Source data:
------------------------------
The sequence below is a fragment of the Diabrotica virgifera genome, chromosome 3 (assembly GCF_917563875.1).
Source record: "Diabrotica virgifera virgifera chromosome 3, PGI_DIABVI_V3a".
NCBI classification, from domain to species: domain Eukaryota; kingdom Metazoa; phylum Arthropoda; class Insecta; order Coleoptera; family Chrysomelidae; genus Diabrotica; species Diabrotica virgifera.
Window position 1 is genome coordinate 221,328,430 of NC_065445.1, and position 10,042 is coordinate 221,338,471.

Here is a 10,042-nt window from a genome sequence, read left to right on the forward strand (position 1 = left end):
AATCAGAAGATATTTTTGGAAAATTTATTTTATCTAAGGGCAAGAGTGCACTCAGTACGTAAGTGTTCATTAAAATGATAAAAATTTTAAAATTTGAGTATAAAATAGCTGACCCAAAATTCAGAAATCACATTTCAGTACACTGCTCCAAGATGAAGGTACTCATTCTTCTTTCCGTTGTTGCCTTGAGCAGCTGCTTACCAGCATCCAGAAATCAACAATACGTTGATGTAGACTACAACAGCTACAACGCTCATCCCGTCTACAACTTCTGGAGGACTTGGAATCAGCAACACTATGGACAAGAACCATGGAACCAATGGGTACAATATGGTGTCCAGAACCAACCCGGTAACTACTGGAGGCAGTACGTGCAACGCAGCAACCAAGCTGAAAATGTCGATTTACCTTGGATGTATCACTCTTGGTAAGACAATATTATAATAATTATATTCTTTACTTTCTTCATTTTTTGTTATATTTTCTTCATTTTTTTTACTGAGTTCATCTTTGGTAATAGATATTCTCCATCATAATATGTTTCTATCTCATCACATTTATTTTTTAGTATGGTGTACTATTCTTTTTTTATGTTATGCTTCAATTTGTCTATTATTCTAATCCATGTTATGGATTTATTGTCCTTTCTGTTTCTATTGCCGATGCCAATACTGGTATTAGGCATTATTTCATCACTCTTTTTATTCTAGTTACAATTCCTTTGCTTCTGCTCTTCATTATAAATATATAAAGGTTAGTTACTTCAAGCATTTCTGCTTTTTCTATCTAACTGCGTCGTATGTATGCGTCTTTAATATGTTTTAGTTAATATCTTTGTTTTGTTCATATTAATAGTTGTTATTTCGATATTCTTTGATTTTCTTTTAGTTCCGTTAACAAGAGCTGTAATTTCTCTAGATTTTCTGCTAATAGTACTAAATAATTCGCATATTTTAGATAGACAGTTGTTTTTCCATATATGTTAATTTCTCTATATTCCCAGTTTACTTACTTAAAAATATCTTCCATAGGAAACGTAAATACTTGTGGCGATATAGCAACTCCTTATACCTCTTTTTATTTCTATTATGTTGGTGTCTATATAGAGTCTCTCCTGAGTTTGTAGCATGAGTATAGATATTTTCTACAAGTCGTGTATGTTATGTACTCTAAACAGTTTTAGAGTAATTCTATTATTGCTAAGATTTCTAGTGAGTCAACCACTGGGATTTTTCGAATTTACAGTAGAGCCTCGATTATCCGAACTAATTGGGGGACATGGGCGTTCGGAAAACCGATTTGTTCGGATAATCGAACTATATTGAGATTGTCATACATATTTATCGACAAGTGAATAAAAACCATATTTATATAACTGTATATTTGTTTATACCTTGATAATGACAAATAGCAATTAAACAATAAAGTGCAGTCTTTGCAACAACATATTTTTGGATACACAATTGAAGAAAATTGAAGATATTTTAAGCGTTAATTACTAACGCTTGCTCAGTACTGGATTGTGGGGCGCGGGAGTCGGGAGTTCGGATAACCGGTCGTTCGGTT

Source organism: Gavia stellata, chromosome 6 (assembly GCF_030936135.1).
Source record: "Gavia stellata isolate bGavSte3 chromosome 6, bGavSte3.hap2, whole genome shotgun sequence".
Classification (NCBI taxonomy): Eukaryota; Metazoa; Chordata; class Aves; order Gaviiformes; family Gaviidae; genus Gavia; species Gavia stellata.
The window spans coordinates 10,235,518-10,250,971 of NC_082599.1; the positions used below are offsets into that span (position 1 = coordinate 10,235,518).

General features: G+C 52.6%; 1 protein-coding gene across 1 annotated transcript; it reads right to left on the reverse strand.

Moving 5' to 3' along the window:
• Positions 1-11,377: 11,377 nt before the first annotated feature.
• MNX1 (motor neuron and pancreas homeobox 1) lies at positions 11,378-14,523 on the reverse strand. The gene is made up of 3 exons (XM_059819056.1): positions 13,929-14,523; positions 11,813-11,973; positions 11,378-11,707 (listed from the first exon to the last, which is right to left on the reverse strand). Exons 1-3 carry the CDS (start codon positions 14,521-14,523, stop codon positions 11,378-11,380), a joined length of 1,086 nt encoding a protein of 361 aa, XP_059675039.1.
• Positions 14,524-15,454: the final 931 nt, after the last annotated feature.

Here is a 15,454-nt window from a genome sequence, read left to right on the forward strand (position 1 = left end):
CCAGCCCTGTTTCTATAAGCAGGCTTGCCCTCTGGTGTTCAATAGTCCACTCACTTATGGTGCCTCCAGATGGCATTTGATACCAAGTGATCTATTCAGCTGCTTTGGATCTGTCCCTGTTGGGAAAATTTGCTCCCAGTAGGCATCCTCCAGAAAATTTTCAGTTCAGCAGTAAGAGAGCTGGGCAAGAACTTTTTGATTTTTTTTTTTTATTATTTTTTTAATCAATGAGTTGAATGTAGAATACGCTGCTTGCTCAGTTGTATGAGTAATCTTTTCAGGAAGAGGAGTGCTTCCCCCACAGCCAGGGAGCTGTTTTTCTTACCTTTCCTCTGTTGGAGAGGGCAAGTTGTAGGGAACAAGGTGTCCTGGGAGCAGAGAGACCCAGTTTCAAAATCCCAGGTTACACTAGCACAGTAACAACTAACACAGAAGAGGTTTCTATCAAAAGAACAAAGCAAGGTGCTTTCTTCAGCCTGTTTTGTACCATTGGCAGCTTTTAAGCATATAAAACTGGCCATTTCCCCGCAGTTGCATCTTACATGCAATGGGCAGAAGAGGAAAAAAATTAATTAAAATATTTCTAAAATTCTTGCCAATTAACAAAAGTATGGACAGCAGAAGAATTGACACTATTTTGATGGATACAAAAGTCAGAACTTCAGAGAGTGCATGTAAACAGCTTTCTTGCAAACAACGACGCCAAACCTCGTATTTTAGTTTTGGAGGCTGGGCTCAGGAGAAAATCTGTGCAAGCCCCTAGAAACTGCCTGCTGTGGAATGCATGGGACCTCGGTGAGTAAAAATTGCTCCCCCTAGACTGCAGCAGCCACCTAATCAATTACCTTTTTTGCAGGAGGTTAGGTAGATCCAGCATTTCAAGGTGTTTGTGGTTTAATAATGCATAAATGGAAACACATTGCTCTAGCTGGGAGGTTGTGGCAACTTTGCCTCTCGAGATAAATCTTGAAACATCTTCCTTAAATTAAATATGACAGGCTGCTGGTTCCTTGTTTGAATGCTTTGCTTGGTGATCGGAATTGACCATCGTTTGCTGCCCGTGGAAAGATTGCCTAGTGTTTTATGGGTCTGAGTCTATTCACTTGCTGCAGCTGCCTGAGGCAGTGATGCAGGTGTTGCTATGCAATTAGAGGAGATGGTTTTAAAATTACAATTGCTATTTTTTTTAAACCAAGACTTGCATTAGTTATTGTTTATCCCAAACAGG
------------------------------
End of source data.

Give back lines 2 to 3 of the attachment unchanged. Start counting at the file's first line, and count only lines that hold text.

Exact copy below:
Source record: "Diabrotica virgifera virgifera chromosome 3, PGI_DIABVI_V3a".
NCBI classification, from domain to species: domain Eukaryota; kingdom Metazoa; phylum Arthropoda; class Insecta; order Coleoptera; family Chrysomelidae; genus Diabrotica; species Diabrotica virgifera.